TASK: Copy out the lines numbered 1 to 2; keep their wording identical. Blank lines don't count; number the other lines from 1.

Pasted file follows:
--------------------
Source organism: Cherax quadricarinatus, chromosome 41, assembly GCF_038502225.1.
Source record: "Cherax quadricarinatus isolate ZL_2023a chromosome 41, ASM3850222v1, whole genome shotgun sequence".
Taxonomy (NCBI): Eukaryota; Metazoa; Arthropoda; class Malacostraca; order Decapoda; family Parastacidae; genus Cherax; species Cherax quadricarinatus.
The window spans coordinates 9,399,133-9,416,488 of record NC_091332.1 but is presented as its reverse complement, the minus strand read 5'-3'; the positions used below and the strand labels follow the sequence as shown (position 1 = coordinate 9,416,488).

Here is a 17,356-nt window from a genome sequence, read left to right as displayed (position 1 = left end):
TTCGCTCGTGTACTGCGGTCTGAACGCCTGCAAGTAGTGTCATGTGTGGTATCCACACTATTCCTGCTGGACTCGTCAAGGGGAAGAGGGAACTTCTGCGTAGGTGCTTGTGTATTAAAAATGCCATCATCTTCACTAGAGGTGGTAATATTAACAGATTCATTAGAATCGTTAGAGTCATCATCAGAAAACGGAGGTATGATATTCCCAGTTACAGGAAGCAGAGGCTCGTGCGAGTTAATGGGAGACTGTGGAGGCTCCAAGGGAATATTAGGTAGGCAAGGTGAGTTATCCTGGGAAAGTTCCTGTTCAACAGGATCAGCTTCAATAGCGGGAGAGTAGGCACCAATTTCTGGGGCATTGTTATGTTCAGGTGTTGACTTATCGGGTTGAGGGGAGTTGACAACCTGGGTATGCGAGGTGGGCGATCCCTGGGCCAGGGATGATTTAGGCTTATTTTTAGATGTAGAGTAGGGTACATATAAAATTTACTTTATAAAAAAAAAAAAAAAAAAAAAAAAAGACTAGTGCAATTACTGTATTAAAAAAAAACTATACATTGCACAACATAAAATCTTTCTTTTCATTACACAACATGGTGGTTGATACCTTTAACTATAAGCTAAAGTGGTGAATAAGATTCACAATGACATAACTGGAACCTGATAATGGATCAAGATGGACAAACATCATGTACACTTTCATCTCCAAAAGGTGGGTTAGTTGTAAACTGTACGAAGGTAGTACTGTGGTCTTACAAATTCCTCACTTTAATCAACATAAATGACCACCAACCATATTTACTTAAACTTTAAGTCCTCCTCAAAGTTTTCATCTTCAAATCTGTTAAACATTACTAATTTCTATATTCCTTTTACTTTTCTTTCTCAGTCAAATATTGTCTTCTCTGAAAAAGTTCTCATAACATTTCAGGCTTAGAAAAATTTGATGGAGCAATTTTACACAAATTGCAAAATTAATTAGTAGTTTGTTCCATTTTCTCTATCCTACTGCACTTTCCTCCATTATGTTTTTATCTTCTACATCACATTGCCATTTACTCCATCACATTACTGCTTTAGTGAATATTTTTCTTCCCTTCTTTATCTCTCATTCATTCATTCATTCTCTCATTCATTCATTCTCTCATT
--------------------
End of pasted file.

Source organism: Cherax quadricarinatus, chromosome 41, assembly GCF_038502225.1.
Source record: "Cherax quadricarinatus isolate ZL_2023a chromosome 41, ASM3850222v1, whole genome shotgun sequence".